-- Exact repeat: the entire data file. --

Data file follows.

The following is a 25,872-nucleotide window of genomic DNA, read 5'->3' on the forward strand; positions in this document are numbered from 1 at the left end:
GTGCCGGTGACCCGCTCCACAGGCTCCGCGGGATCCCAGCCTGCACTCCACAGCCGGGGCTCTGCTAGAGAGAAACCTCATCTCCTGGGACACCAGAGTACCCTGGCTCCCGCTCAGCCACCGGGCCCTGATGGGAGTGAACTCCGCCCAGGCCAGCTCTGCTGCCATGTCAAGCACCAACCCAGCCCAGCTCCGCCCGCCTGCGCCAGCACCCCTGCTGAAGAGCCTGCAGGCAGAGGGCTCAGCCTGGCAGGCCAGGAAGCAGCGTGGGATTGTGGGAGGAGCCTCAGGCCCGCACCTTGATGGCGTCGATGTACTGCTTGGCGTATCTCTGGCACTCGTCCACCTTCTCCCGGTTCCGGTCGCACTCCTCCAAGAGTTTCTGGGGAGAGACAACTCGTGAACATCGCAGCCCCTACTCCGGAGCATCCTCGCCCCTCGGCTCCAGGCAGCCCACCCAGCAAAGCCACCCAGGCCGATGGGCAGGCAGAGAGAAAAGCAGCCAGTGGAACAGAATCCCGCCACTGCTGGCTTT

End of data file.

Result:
The following is a 25,872-nucleotide window of genomic DNA, read 5'->3' on the forward strand; positions in this document are numbered from 1 at the left end:
GTGCCGGTGACCCGCTCCACAGGCTCCGCGGGATCCCAGCCTGCACTCCACAGCCGGGGCTCTGCTAGAGAGAAACCTCATCTCCTGGGACACCAGAGTACCCTGGCTCCCGCTCAGCCACCGGGCCCTGATGGGAGTGAACTCCGCCCAGGCCAGCTCTGCTGCCATGTCAAGCACCAACCCAGCCCAGCTCCGCCCGCCTGCGCCAGCACCCCTGCTGAAGAGCCTGCAGGCAGAGGGCTCAGCCTGGCAGGCCAGGAAGCAGCGTGGGATTGTGGGAGGAGCCTCAGGCCCGCACCTTGATGGCGTCGATGTACTGCTTGGCGTATCTCTGGCACTCGTCCACCTTCTCCCGGTTCCGGTCGCACTCCTCCAAGAGTTTCTGGGGAGAGACAACTCGTGAACATCGCAGCCCCTACTCCGGAGCATCCTCGCCCCTCGGCTCCAGGCAGCCCACCCAGCAAAGCCACCCAGGCCGATGGGCAGGCAGAGAGAAAAGCAGCCAGTGGAACAGAATCCCGCCACTGCTGGCTTT